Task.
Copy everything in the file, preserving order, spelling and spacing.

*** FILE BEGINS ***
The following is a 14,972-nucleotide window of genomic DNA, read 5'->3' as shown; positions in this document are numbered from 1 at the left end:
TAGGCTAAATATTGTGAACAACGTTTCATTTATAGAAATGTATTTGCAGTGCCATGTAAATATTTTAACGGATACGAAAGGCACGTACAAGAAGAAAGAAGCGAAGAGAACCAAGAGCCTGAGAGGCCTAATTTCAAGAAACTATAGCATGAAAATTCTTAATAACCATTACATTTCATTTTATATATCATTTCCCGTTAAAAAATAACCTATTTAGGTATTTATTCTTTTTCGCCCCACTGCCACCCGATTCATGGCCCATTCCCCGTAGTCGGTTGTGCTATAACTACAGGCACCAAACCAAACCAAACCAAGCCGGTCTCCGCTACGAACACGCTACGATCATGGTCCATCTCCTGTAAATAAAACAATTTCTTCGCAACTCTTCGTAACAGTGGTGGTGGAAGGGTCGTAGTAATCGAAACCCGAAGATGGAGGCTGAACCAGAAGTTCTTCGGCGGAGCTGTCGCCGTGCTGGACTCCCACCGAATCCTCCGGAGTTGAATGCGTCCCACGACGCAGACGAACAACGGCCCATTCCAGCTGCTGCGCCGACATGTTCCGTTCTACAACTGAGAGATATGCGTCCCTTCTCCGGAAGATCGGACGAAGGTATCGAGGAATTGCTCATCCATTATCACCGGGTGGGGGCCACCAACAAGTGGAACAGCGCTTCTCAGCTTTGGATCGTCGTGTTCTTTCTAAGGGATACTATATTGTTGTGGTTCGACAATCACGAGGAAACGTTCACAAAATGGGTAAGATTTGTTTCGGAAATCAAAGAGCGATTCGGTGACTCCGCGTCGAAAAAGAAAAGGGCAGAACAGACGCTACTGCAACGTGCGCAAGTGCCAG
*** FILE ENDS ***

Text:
The following is a 14,972-nucleotide window of genomic DNA, read 5'->3' as shown; positions in this document are numbered from 1 at the left end:
TAGGCTAAATATTGTGAACAACGTTTCATTTATAGAAATGTATTTGCAGTGCCATGTAAATATTTTAACGGATACGAAAGGCACGTACAAGAAGAAAGAAGCGAAGAGAACCAAGAGCCTGAGAGGCCTAATTTCAAGAAACTATAGCATGAAAATTCTTAATAACCATTACATTTCATTTTATATATCATTTCCCGTTAAAAAATAACCTATTTAGGTATTTATTCTTTTTCGCCCCACTGCCACCCGATTCATGGCCCATTCCCCGTAGTCGGTTGTGCTATAACTACAGGCACCAAACCAAACCAAACCAAGCCGGTCTCCGCTACGAACACGCTACGATCATGGTCCATCTCCTGTAAATAAAACAATTTCTTCGCAACTCTTCGTAACAGTGGTGGTGGAAGGGTCGTAGTAATCGAAACCCGAAGATGGAGGCTGAACCAGAAGTTCTTCGGCGGAGCTGTCGCCGTGCTGGACTCCCACCGAATCCTCCGGAGTTGAATGCGTCCCACGACGCAGACGAACAACGGCCCATTCCAGCTGCTGCGCCGACATGTTCCGTTCTACAACTGAGAGATATGCGTCCCTTCTCCGGAAGATCGGACGAAGGTATCGAGGAATTGCTCATCCATTATCACCGGGTGGGGGCCACCAACAAGTGGAACAGCGCTTCTCAGCTTTGGATCGTCGTGTTCTTTCTAAGGGATACTATATTGTTGTGGTTCGACAATCACGAGGAAACGTTCACAAAATGGGTAAGATTTGTTTCGGAAATCAAAGAGCGATTCGGTGACTCCGCGTCGAAAAAGAAAAGGGCAGAACAGACGCTACTGCAACGTGCGCAAGTGCCAG